I vividly recall when I first realized that fascism has a genuine populist base. As a beginning graduate student at NYU in 1987 I had located an old school barber shop that cut hair for $5. The shop was located between City Hall and West Broadway, and was popular for young Wall Streeters working in the so-called white collar sweat shops. The barbers were universally Italians out of Brooklyn and for about a year “George” regularly cut my hair. I always left with a high and tight military cut which fit my job as a fitness trainer for executives, but left me on the outside with NYU’s bohemian history graduate students. When I asked George how he learned to cut hair he described how as a very young man he had been brought to Nazi Germany on a work train. Since he could cut hair he was assigned as a barber for the SS. He described how he shaved them with a straight razor while a machine gun was trained on him. I immediately realized the origins of the high and tight haircut! As we talked about the past I queried him about growing up in fascist Italy, but he always demurred. I could tell he wasn’t comfortable speaking on the subject surrounded by his Italian friends. I pestered him though and finally one day he leaned in and whispered in my ear “Mussolini?, Mussolini was a great man--it was just that pact with Hitler that ruined everything.” Stunned by the realization of unrepentant fascist was cutting my hair, I have never overcome how uneasy it made me feel.
When my truncated biography of Frankl was published in Vienna in 2005 titled Das Ende Eines Mythos? I was interviewed by Profil magazine (Austria’s version of Time) for an issue celebrating the centennial of Frankl’s birth. In a sidebar interview box I was pictured with the headline that stated, "Pytell says Frankl was “fasciniertz” with fascism." I had actually told the interviewer that Frankl was “interested” in fascism, but the “mistranslation” was headline-grabbing and perhaps tapped the subconscious feeling of many Austrians. I still maintain that Frankl was “interested” in fascism and ironically for therapeutic potential.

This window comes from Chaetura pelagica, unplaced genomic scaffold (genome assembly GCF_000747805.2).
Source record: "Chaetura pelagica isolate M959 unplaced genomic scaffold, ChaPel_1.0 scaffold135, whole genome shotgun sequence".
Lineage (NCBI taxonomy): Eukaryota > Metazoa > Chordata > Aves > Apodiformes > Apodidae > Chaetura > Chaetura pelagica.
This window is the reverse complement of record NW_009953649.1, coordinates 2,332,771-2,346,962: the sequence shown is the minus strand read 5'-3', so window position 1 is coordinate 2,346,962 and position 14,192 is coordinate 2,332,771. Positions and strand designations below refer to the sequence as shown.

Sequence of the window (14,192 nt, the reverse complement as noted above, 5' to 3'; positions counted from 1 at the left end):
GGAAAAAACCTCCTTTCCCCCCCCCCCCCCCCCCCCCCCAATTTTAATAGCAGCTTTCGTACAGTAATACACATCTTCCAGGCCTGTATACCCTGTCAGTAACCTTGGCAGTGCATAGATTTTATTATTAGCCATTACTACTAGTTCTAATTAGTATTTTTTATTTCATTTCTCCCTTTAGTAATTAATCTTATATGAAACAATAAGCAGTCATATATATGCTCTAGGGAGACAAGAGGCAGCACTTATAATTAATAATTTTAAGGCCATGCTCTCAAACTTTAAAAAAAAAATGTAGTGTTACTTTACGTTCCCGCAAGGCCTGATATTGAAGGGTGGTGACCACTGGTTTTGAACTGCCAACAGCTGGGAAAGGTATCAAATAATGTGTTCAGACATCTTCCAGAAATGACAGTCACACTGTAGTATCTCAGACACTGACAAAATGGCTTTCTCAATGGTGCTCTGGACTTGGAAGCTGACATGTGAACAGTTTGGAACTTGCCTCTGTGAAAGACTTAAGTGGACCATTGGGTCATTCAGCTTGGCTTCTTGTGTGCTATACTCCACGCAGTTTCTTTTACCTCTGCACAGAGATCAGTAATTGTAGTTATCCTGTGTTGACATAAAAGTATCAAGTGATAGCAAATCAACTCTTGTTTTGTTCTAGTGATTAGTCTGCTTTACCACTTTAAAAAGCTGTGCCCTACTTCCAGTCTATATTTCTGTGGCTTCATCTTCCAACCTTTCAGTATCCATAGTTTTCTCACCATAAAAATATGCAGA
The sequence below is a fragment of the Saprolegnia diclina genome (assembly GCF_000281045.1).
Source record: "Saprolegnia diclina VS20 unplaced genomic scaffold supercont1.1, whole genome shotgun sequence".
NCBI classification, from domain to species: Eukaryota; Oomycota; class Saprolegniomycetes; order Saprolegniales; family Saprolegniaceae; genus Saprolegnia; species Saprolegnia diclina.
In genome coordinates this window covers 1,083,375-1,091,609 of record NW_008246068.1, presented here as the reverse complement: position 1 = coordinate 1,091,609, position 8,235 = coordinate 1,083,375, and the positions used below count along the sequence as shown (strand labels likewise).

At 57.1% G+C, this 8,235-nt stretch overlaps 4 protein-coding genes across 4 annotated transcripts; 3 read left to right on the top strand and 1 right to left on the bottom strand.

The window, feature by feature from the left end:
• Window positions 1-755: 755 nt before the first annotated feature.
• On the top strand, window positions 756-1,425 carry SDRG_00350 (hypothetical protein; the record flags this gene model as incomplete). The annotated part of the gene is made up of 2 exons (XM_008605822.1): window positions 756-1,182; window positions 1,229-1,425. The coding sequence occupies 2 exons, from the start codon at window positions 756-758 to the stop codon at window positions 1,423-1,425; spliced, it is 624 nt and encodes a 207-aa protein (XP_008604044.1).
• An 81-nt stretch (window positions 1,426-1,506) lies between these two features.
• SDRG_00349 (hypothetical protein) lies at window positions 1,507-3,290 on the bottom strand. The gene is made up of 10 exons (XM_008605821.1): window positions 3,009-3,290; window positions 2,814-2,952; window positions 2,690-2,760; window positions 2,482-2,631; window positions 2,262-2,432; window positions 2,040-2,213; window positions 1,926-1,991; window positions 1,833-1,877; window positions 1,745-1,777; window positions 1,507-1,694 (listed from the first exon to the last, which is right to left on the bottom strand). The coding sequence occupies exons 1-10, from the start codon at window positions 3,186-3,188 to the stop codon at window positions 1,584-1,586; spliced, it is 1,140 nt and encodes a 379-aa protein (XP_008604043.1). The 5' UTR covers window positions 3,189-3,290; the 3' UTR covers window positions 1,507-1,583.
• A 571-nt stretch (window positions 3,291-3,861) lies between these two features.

In my highly revised English version of Frankl’s biography, I describe in copious detail Frankl’s journey from Freud to Adler and finally to the development of Logotherapy. Frankl is widely known for his Holocaust testimony Man’s Search for Meaning and the addendum contains a short synopsis of Logotherapy in a Nutshell. However most readers will likely be surprised to learn that Frankl first presented his key therapeutic ideas while he was associated with the Nazi-sanctioned Goering Institute’s branch in Austria. (As a Jew, Frankl could participate in the Austrian branch but couldn’t join). He did however publish his first major theoretical paper in the Zentrallblatt fuer Psychotherapie which was the journal of the Goering Institute that had the proclaimed agenda of building psychotherapy that affirmed a Nazi-oriented worldview. How exactly Frankl was able to publish in such a journal given it was tied to a profoundly anti-Semitic ideology (and thus anti-Freudian) is a bit baffling and unclear. Nevertheless Frankl and his followers affirmed the article as the first theoretical statement of Logotherapy.
I analyze the article in detail in my book, but a few things stand out. To Frankl’s credit he takes a stand against what he describes as the octroi of worldviews on the patient in therapeutic situations. In his words “it is up to the patient to find the right worldview for themselves.” In the book I argue that with this strategy Frankl was making a tactical accommodation of Nazi psychotherapy. That is, he doesn’t appear deluded about the danger Nazism posed, but apparently he also saw some potential in the movement. Certainly the therapeutic technique he proposes where a coward is turned into a hero by taking the correct attitude to fate has a fascistic ring about it.